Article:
The textbook reading assignment, teacher-student lectures, and hand-written notes are quickly becoming a thing of the past in modern classrooms. These traditional teaching and learning methods are not working for a majority of students in the twenty-first century. What’s changed?
Rapid technological changes over generations have presented new challenges and demands in our society, workforce, and, consequently, our education system. Analytical thinking, innovation, creative problem-solving, and technological proficiency are now skills that are needed in our future workforce. Likewise, students who have grown up in a technological landscape now crave those visual, auditory, and sensory experiences in their learning styles.
It’s becoming increasingly apparent to many that our current “one shoe fits all” teaching styles are outdated. Teachers need to be able to adapt and accommodate diverse learning styles, and students too will need to have more control over their personal learning journey.
Are we setting our future workforce up for failure if teaching styles don’t change? What are skill sets our students need to learn in the classroom now to prepare to be productive members of society later?
One of the most difficult problems faced in today’s education system is teaching effectiveness. Students are absorbing large amounts of surface-level information—that is often quickly disposed of— without interacting with it in a useful way. Differentiated teaching styles as well as the flexibility to adapt are both needed in modern educators.
VARK is an acronym that stands for Visual, Aural, Read/Write, and Kinesthetic sensory modes of learning. The VARK model suggests these are the four main types of learners. Students may feel drawn to one particular learning style or enjoy a mix. Every student has a unique, personally-preferred learning style.
Individualizing learning plans for students allows each student to learn and engage with the content in a way that is most beneficial to them. Personalized learning in the classroom tailors itself to each student’s individual needs, strengths, and interests in order for that student to learn at a deeper level.
How can teachers adapt to these different learning styles in the classroom? How can VARK learning styles be incorporated to change different teaching styles? What challenges or obstacles do you foresee?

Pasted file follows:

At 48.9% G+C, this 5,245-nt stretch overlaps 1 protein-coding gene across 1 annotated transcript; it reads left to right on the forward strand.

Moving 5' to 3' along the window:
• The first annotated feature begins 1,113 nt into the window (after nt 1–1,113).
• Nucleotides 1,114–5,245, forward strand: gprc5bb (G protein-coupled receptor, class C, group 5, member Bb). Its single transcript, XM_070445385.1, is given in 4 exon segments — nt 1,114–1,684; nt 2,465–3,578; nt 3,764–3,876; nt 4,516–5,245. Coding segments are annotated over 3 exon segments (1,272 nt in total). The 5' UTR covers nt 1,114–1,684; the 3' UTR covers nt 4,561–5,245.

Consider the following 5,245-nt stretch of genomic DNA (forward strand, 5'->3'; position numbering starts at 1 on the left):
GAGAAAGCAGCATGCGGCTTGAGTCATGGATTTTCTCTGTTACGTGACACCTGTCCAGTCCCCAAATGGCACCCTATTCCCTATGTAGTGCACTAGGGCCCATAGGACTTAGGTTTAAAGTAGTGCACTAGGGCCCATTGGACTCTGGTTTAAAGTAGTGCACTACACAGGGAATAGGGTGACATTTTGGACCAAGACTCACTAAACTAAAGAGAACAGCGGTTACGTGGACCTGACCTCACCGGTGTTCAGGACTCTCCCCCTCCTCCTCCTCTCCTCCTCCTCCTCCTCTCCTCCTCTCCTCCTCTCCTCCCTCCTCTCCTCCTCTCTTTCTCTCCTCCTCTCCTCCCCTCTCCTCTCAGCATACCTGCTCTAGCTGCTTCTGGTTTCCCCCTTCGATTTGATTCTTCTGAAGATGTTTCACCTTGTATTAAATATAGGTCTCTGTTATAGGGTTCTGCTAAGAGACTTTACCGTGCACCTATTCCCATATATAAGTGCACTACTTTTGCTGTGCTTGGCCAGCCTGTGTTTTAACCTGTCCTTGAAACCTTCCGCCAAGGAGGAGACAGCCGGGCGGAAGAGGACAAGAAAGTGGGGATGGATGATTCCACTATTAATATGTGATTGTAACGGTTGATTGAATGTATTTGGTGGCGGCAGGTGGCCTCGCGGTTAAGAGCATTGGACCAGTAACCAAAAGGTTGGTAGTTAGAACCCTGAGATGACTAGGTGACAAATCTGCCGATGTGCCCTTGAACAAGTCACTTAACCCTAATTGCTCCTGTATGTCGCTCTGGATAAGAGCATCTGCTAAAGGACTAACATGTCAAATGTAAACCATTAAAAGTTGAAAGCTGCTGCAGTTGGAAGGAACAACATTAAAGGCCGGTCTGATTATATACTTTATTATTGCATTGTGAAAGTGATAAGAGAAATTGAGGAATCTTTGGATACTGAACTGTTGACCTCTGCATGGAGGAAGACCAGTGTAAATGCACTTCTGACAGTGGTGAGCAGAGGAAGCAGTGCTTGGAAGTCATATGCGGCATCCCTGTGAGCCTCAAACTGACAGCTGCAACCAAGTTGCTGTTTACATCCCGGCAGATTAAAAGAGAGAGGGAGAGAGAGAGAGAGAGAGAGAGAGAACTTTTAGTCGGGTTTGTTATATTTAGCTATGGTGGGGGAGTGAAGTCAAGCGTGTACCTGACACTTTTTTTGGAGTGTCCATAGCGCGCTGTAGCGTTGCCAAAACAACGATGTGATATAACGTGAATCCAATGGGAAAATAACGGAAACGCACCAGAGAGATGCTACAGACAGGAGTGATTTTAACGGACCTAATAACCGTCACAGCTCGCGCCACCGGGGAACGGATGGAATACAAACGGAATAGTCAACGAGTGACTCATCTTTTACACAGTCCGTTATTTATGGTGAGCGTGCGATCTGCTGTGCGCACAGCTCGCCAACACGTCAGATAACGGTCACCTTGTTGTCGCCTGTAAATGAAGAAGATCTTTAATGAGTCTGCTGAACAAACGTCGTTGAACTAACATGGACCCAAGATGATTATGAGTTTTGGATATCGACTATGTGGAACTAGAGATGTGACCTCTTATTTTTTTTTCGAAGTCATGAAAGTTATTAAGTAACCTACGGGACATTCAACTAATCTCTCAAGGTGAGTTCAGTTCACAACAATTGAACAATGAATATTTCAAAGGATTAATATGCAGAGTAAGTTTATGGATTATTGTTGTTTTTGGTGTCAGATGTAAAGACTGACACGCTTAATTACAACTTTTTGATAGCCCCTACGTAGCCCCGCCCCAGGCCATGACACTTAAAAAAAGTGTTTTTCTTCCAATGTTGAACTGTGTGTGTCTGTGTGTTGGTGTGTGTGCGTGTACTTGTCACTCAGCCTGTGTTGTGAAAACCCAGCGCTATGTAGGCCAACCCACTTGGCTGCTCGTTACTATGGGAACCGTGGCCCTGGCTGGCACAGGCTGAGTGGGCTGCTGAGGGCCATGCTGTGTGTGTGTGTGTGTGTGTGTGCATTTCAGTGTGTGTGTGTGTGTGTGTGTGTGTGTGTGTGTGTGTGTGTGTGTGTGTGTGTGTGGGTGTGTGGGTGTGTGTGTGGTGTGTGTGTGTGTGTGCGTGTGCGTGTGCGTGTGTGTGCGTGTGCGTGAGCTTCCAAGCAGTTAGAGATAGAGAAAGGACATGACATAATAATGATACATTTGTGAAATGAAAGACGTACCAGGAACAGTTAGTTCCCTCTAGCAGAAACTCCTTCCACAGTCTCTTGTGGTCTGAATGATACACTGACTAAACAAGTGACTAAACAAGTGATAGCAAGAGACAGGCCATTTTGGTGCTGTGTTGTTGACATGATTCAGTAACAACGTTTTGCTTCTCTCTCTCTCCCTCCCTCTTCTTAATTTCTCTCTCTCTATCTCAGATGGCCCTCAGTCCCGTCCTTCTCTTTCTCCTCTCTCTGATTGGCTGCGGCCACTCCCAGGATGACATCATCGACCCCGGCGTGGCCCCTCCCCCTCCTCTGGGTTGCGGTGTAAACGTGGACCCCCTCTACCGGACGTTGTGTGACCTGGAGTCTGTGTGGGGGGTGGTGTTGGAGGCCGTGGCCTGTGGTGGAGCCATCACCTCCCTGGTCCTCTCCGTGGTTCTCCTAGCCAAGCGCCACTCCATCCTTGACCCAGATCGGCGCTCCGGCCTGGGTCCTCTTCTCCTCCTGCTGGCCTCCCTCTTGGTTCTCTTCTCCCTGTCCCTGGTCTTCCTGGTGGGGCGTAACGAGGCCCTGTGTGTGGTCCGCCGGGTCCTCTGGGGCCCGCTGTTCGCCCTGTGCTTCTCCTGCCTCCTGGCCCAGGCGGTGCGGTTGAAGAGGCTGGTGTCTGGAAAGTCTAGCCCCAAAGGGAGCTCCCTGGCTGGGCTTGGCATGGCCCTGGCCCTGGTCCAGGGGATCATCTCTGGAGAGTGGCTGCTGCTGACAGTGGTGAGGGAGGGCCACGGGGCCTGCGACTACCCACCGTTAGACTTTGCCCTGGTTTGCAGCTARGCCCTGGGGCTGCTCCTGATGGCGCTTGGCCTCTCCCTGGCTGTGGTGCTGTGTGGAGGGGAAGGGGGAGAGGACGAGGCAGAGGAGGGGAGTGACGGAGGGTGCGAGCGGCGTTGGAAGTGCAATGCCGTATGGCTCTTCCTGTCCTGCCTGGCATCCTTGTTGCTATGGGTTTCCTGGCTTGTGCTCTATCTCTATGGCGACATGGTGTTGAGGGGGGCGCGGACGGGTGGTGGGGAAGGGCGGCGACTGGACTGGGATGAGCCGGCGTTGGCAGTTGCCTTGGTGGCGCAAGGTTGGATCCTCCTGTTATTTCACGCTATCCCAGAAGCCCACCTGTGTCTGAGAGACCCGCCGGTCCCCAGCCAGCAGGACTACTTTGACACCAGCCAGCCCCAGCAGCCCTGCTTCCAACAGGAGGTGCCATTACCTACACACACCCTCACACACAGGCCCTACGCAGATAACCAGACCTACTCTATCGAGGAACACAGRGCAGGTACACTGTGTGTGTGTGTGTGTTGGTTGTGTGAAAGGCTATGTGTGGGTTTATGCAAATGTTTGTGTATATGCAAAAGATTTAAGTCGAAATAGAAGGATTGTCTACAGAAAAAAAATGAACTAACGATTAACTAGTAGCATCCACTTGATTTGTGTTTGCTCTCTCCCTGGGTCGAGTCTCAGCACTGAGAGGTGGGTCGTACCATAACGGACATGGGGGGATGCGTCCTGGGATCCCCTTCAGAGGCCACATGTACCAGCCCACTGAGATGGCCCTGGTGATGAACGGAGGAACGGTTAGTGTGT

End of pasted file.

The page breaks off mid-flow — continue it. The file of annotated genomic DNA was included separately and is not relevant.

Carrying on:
The goal of transmitting knowledge without rote memorization being the sole focus has started to become more accepted and common. In addition, experts in the education field are asking, “What are we testing for?” Students at all levels are still heavily focused on end results—their score on the test, their rank in the class, or their final grade in the class. As we have seen with many entrepreneurs and innovators, test results do not define you.
Are exams really doing anything beneficial in preparing future members of society? What are your thoughts on the future of student testing? Will it become obsolete or remain in curriculum?
Learning environments focused on experiential learning rather than final test scores encourage students to take that knowledge, interact with it, and think critically about it. Students are becoming partners or “co-creators” of their learning journey.
They are able to partake in experiences that allow collaboration, communication, and teamwork on projects that allow the application of knowledge to real-life scenarios. These learning environments encourage students to be innovative, take risks, and simulate real-life problem-solving. Those in the education field hope this type of learning will help students find their passions, find potential career paths, and learn the ability to persevere and find solutions.
Many experts are pushing for learning to be more focused on experience and collaboration.
What do you think of this new learning environment? What obstacles do you think need to be overcome in order to transition to this type of education system?
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